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13.4.2 Interface mapping

Visual Studio .NET 2003

A class or struct must provide implementations of all members of the interfaces that are listed in the base class list of the class or struct. The process of locating implementations of interface members in an implementing class or struct is known as interface mapping.

Interface mapping for a class or struct C locates an implementation for each member of each interface specified in the base class list of C. The implementation of a particular interface member I.M, where I is the interface in which the member M is declared, is determined by examining each class or struct S, starting with C and repeating for each successive base class of C, until a match is located:

  • If S contains a declaration of an explicit interface member implementation that matches I and M, then this member is the implementation of I.M.
  • Otherwise, if S contains a declaration of a non-static public member that matches M, then this member is the implementation of I.M.

A compile-time error occurs if implementations cannot be located for all members of all interfaces specified in the base class list of C. Note that the members of an interface include those members that are inherited from base interfaces.

For purposes of interface mapping, a class member A matches an interface member B when:

  • A and B are methods, and the name, type, and formal parameter lists of A and B are identical.
  • A and B are properties, the name and type of A and B are identical, and A has the same accessors as B (A is permitted to have additional accessors if it is not an explicit interface member implementation).
  • A and B are events, and the name and type of A and B are identical.
  • A and B are indexers, the type and formal parameter lists of A and B are identical, and A has the same accessors as B (A is permitted to have additional accessors if it is not an explicit interface member implementation).

Notable implications of the interface mapping algorithm are:

  • Explicit interface member implementations take precedence over other members in the same class or struct when determining the class or struct member that implements an interface member.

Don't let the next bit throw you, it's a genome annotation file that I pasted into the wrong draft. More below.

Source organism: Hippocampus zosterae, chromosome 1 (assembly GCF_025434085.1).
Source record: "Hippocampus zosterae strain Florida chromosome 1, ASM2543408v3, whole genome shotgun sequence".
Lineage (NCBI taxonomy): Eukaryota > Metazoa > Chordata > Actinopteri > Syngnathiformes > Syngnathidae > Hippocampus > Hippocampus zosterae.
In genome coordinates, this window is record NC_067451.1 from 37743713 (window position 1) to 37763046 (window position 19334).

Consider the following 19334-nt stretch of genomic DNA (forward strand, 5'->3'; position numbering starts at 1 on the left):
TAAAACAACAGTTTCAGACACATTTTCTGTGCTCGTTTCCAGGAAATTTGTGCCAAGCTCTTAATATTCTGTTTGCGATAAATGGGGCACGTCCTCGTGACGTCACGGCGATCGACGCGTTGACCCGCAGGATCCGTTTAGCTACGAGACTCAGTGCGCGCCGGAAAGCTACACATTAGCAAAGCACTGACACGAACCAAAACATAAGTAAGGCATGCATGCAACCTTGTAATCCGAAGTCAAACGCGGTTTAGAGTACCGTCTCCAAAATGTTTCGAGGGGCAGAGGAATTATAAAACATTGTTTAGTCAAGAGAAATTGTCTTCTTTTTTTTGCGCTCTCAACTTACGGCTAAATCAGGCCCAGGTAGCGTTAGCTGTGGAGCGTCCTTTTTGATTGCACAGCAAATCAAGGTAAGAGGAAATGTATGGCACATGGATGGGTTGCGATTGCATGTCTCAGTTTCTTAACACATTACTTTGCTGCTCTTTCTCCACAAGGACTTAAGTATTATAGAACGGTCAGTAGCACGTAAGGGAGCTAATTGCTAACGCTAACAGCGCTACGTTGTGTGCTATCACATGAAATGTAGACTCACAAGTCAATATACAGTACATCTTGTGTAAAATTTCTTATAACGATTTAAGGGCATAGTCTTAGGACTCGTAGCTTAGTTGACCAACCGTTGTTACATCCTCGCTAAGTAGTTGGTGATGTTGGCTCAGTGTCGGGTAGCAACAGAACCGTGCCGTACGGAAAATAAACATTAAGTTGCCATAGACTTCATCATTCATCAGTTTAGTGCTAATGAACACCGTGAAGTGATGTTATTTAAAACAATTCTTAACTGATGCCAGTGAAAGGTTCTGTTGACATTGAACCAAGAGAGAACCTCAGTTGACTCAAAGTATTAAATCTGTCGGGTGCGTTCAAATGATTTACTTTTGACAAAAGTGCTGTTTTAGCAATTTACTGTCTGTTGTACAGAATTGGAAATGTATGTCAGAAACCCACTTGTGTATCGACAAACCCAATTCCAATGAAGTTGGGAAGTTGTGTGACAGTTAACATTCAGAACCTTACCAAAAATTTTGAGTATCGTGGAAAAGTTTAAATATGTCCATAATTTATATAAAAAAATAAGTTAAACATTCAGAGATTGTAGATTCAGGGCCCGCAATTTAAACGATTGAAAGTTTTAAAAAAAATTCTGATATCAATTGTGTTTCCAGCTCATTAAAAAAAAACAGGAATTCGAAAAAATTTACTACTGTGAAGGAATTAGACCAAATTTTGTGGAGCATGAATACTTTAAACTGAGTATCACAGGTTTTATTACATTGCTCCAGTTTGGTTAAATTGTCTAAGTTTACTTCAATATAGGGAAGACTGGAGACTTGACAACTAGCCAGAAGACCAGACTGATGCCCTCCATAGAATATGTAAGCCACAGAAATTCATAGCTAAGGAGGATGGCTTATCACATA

• Neither non-public nor static members participate in interface mapping.

In the example

interface ICloneable
{
   object Clone();
}
class C: ICloneable
{
   object ICloneable.Clone() {...}
   public object Clone() {...}
}

the ICloneable.Clone member of C becomes the implementation of Clone in ICloneable because explicit interface member implementations take precedence over other members.

If a class or struct implements two or more interfaces containing a member with the same name, type, and parameter types, it is possible to map each of those interface members onto a single class or struct member. For example

interface IControl
{
   void Paint();
}
interface IForm
{
   void Paint();
}
class Page: IControl, IForm
{
   public void Paint() {...}
}

Here, the Paint methods of both IControl and IForm are mapped onto the Paint method in Page. It is of course also possible to have separate explicit interface member implementations for the two methods.

If a class or struct implements an interface that contains hidden members, then some members must necessarily be implemented through explicit interface member implementations. For example

interface IBase
{
   int P { get; }
}
interface IDerived: IBase
{
   new int P();
}

An implementation of this interface would require at least one explicit interface member implementation, and would take one of the following forms

class C: IDerived
{
   int IBase.P { get {...} }
   int IDerived.P() {...}
}
class C: IDerived
{
   public int P { get {...} }
   int IDerived.P() {...}
}
class C: IDerived
{
   int IBase.P { get {...} }
   public int P() {...}
}

When a class implements multiple interfaces that have the same base interface, there can be only one implementation of the base interface. In the example

interface IControl
{
   void Paint();
}
interface ITextBox: IControl
{
   void SetText(string text);
}
interface IListBox: IControl
{
   void SetItems(string[] items);
}
class ComboBox: IControl, ITextBox, IListBox
{
   void IControl.Paint() {...}
   void ITextBox.SetText(string text) {...}
   void IListBox.SetItems(string[] items) {...}
}

it is not possible to have separate implementations for the IControl named in the base class list, the IControl inherited by ITextBox, and the IControl inherited by IListBox. Indeed, there is no notion of a separate identity for these interfaces. Rather, the implementations of ITextBox and IListBox share the same implementation of IControl, and ComboBox is simply considered to implement three interfaces, IControl, ITextBox, and IListBox.

The members of a base class participate in interface mapping. In the example

interface Interface1
{
   void F();
}
class Class1
{
   public void F() {}
   public void G() {}
}
class Class2: Class1, Interface1
{
   new public void G() {}
}

the method F in Class1 is used in Class2's implementation of Interface1.

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